On Friday morning, the property's owner allowed reporters inside. The surreal scene — reporters walking among baby items, handling family photos and looking at dirty dishes in a sink — was broadcast live on cable TV.
While it appeared unseemly, Bowdich said the FBI had finished investigating the home. Among things authorities had found were two cellphones that had been crushed in an apparent attempt to destroy the information inside. Investigators were trying to retrieve the data.
"We hope that will take us to their motivation," Bowdich said.
Until Friday, federal and local law enforcement officials said terrorism was a possibility but that the violence could have stemmed from a workplace grudge. The Farook family attorneys said he told relatives he had been teased at work about his beard.
They described Malik as a devoted home-keeper who closely followed religious traditions. They said Farook's mother never saw any of the weapons or bombs authorities found. The FBI questioned her Wednesday night and, according to the attorneys, said they would not release her until Farook's siblings came for questioning.
The couple's orphaned daughter is in the care of child protective services and the family will try to recover her next week.
Farook had no criminal record, and neither he nor his wife was under scrutiny by local or federal law enforcement before the attack, authorities said.
Malik, 27, moved from her home country of Pakistan to Saudi Arabia and eventually came to the U.S. in 2014 on a fiancée visa.
In Pakistan, a relative of Malik says she apparently became a more zealous follower of the Muslim faith about three years ago.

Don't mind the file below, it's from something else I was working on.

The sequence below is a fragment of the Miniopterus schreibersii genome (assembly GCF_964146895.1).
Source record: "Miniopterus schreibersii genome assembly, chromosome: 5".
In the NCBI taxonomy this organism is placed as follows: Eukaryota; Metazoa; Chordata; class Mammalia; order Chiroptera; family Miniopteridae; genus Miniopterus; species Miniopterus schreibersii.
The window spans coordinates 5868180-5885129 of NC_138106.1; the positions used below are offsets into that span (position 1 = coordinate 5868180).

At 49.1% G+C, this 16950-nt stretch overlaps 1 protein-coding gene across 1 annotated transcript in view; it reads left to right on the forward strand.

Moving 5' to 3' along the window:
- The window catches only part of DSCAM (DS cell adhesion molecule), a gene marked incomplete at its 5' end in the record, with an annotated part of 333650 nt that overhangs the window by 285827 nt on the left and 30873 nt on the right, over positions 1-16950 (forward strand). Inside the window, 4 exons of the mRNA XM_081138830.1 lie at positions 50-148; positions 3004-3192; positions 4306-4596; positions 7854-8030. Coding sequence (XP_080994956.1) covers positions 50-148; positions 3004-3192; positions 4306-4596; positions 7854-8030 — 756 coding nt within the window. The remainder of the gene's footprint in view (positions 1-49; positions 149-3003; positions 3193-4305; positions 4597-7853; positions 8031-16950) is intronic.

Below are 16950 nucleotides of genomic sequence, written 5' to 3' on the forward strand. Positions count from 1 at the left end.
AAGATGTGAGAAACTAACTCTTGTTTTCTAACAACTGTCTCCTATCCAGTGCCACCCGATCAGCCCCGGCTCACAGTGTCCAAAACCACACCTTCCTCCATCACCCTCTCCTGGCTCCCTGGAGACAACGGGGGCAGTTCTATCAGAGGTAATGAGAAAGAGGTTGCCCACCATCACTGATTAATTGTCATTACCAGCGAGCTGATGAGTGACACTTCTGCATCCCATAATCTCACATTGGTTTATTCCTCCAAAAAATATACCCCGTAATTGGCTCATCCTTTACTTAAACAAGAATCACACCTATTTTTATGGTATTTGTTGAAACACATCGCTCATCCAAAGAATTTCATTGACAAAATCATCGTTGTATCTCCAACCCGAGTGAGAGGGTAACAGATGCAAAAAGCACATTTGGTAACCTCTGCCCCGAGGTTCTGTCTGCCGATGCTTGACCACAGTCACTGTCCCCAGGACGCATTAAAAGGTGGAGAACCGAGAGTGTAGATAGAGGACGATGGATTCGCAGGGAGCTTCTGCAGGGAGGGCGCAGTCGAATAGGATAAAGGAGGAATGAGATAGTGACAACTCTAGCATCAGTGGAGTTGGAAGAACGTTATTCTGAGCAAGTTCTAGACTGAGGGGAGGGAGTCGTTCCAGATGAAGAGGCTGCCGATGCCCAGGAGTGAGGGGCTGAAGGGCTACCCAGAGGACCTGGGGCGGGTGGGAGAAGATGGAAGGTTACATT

Hifza Batool told The Associated Press on Saturday other relatives have said that Malik, who was her step-niece, used to wear Western clothes but began wearing the hijab head covering or the all-covering burqa donned by the most conservative Muslim women about three years ago.
"I recently heard it from relatives that she has become a religious person and she often tells people to live according to the teachings of Islam," said Batool, 35, a private school teacher who lives in Karor Lal Esam, about 450 kilometers (280 miles) southwest of the Pakistani capital of Islamabad.
Farook, a restaurant inspector for the county, was born in Chicago to Pakistani parents and raised in Southern California.
Farook went to the Dar Al Uloom Al Islamiyah of America mosque in San Bernardino every day, but abruptly stopped coming three weeks ago. While many members said they knew Farook and described him as quiet and very studious, "no one knows anything about his wife," said Mahmood Nadvi, son of the mosque's founder.
Nadvi said FBI agents have questioned the mosque's leaders about the couple.
Law enforcement officials have long warned that Americans acting in sympathy with Islamic extremists — though not on direct orders — could launch an attack inside the U.S. Using slick propaganda, the Islamic State in particular has urged sympathizers worldwide to commit violence in their countries.
Others have done so. In May, just before he attacked a gathering in Texas of people drawing cartoons of the Prophet Muhammad, a Phoenix man tweeted his hope that Allah would view him as a holy warrior.
Two weeks ago, with Americans on edge over the Islamic State attacks in Paris that left 130 people dead, Comey said that U.S. authorities had no specific or credible intelligence pointing to an attack on American soil.
Since March 2014, 71 people have been charged in the U.S. in connection with supporting IS, including 56 this year, according to a recent report from the George Washington University Program on Extremism. Though most are men, "women are taking an